Dr. K. Palaniappan
Dept. of Computer Science
329 Engineering Building West
Univ. of Missouri-Columbia
Columbia, MO 65211
(573) 884-9266, (573) 882-6265 (Lab)
F2011 TA: TBD
Submission: MU Blackboard
Office Hours: 1:00-2:00 T, R; EBW 205
Basic concepts and techniques of
interactive computer graphics including hardware, software, data
structures, mathematical manipulation of graphical objects, the user
interface, and fundamental implementation of algorithms.
Study of hardware and software components
of graphics systems including features of graphics processors and i/o
devices, algorithms for generating graphics display, design
implementation and application of graphics algorithms, libraries and
packages. Graphics software standards such as OpenGL will be covered in
detail and used as an integral part of the programming assignments. A
course project with several team members, will focus on a substantial
Introduction to computer graphics and
survey of applications
Components of a graphics system
including display technologies
Basic graphics rasterization
algorithms for displaying primitives (lines, circles)
The OpenGL rendering interface (GLU toolkit, glut windows and menus, libraries)
Overview of human computer
interaction and user interfaces
algorithms for displaying more complex primitives (ellipses, conics,
Recursive filling and interpolative shading
Scan-line filling of polygons and
Structure of graphics packages,
graphical user interfaces and interactive input methods
The graphics rendering pipeline
transformations and affine representation (translation, scaling,
rotation, shear, reflection)
Two-dimensional viewing pipeline -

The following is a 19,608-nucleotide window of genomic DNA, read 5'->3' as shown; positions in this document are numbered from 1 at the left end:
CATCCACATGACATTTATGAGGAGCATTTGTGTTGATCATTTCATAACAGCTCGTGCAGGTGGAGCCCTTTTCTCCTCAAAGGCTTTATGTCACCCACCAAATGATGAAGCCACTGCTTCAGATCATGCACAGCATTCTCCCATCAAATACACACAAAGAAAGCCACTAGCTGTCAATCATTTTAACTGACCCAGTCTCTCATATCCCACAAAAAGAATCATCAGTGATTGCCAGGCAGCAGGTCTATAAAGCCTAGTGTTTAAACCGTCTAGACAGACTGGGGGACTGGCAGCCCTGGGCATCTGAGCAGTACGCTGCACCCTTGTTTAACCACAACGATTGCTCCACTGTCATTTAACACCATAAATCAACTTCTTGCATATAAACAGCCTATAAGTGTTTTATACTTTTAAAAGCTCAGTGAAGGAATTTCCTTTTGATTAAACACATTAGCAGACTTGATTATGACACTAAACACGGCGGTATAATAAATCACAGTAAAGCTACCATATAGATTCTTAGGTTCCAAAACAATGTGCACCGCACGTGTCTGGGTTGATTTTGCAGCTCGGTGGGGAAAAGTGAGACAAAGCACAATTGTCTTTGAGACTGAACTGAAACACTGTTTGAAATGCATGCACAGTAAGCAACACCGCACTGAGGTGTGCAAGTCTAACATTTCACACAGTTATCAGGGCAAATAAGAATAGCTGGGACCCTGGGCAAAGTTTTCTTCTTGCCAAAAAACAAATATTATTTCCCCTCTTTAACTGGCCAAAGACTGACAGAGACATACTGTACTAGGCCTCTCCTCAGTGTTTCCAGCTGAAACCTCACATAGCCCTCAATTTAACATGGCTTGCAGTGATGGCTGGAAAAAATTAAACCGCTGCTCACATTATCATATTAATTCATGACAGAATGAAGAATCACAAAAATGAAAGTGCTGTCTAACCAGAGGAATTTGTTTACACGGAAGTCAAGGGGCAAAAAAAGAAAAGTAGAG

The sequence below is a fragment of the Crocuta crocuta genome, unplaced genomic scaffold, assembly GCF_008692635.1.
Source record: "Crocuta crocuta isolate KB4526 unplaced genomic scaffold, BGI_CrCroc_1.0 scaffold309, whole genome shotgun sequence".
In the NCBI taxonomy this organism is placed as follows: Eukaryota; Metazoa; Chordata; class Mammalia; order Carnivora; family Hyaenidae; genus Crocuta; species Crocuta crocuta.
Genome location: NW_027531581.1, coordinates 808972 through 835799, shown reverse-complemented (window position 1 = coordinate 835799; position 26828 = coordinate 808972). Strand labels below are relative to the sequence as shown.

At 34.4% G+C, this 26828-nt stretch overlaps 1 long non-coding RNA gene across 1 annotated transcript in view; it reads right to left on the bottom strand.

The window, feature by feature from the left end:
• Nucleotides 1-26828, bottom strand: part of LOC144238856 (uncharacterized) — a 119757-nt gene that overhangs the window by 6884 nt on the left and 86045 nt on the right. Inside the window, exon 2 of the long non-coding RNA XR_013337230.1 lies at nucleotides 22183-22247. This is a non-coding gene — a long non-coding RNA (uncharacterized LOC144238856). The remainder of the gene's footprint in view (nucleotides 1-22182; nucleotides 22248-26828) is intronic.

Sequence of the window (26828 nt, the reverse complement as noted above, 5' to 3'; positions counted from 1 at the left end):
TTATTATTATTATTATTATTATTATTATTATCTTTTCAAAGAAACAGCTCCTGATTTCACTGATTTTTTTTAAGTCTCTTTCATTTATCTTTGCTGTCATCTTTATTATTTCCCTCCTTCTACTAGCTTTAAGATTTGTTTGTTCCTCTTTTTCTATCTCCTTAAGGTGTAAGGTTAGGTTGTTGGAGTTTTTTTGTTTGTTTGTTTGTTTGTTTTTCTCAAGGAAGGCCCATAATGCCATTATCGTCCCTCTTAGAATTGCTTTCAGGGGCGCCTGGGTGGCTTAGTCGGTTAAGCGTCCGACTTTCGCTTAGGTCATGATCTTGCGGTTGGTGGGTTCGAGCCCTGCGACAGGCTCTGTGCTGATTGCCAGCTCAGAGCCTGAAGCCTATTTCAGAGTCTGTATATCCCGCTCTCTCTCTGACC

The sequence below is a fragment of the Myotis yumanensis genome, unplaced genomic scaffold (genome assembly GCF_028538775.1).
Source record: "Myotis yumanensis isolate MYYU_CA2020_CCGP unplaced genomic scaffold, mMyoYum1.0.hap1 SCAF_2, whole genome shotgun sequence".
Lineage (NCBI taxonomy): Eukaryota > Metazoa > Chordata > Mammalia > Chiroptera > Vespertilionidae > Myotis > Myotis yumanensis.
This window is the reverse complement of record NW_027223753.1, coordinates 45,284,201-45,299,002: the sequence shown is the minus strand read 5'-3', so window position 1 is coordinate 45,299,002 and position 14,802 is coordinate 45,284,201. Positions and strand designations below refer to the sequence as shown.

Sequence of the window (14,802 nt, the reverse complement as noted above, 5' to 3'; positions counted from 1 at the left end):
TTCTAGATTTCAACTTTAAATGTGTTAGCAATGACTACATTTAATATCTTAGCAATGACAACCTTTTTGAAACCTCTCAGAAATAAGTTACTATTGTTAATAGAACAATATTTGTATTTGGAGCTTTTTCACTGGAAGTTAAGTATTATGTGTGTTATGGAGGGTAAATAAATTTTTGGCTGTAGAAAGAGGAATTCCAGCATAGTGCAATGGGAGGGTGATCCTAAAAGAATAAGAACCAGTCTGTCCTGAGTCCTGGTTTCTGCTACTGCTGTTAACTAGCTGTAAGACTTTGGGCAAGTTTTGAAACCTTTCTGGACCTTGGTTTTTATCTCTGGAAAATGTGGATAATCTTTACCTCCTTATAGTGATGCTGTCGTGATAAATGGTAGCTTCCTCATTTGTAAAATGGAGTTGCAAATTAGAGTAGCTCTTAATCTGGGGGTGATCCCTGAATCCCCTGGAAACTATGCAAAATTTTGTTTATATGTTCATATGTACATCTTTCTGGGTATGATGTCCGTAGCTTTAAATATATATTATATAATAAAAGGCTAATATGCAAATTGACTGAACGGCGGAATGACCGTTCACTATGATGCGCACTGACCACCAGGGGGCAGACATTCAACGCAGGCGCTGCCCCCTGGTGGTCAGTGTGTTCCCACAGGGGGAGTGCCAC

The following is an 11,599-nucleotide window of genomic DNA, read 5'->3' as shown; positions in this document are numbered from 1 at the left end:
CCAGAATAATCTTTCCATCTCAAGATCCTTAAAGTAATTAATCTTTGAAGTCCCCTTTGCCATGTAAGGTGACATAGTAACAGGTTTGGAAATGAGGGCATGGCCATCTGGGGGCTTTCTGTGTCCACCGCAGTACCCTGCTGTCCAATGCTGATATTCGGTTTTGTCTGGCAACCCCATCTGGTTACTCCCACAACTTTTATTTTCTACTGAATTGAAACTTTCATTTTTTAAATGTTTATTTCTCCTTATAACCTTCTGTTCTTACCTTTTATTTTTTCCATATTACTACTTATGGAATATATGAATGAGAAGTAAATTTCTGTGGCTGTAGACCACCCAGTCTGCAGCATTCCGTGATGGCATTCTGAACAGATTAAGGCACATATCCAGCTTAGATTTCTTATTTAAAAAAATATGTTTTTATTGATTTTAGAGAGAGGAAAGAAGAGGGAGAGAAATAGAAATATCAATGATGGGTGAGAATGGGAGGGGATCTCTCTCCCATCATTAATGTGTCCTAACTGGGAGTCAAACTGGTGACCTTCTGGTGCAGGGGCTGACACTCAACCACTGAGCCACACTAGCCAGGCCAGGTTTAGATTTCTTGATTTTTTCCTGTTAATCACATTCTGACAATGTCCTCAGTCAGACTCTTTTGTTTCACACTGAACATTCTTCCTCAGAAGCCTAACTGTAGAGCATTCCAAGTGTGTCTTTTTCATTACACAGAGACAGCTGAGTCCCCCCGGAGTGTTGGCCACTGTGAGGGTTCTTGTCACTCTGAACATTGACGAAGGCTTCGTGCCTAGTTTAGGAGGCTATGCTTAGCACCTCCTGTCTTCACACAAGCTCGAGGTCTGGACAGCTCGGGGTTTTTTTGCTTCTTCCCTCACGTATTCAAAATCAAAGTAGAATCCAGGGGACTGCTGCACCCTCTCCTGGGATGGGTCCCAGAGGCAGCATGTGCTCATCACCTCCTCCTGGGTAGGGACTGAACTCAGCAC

window to viewport transformation
modelling and viewing transformations
Line and region clipping rasterization stage
Representation and description of
Illumination and shading models
Hidden surface and hidden line
Curve and surface representation
The latter three advanced topics will be
covered as time permits and based on the class interests.
Mandatory and Desirable Prerequisites
Mandatory: CS 2050
Knowledge of these topics will be
CS 3050: Design and Analysis of
Math: Calculus II or III
CS: Unix Operating System
(especially the SGI IRIX flavor)
C or C++ programming languages and
object oriented design
Matrix Algebra (i.e. matrix &
vector algebra for geometric transformations)
Calculus in Three Dimensions (i.e.
planes, quadric surfaces, 3-D geometry)
Computer Graphics, C Version
, by D. Hearn, M. P. Baker, W. R. Carithers
Prentice-Hall, 4th edition, 2010. This book starts with grounding in 2D rasterization algorithms for drawing curve primitives then gradually moves to 3D rendering.
OpenGL Programming Guide, 4th
Edition: The Official
Guide to Learning OpenGL, Version 1.4 by M. Woo, J. Neider, T. Davis,
D. Shreiner, Addison Wesley, 2004. The online version of the the OpenGL
Programming Guide can be accessed using the "insight" command
on the SGI workstations. Excellent tutorial guide on the OpenGL
subroutine library for 3-D interactive graphics, highly recommended.
The companion volume, OpenGL Reference guide contains a summary of
Other Texts and Sources
Interactive Computer Graphics,
by E. Angel,
Addison-Weley, 5th edition, 2009.
This text was previously used for
CS 4610 and starts directly with 3D drawing in a windowing system
with a detailed presentation of 2-D and 3-D geometric tansformations.
Fundamentals of Computer Graphics,
by Peter Shirley,
AK Peters Ltd, 2nd edition, 2005.
Real-Time Rendering, by Tomas Akenine-Moller and Eric Haines, A.K. Peters Ltd., 3rd edition, 2008. Covers more advanced material on rendering techniques, graphics algorithms and data structures. The link provides pointers to recent graphics textbooks also.
Computer Graphics Using OpenGL,
, by F.S. Hill, Jr.
Prentice-Hall, 2nd edition, 2001.
This text was previously used for CS 4610 and contains
good examples of OpenGL programming and rasterization algorithms,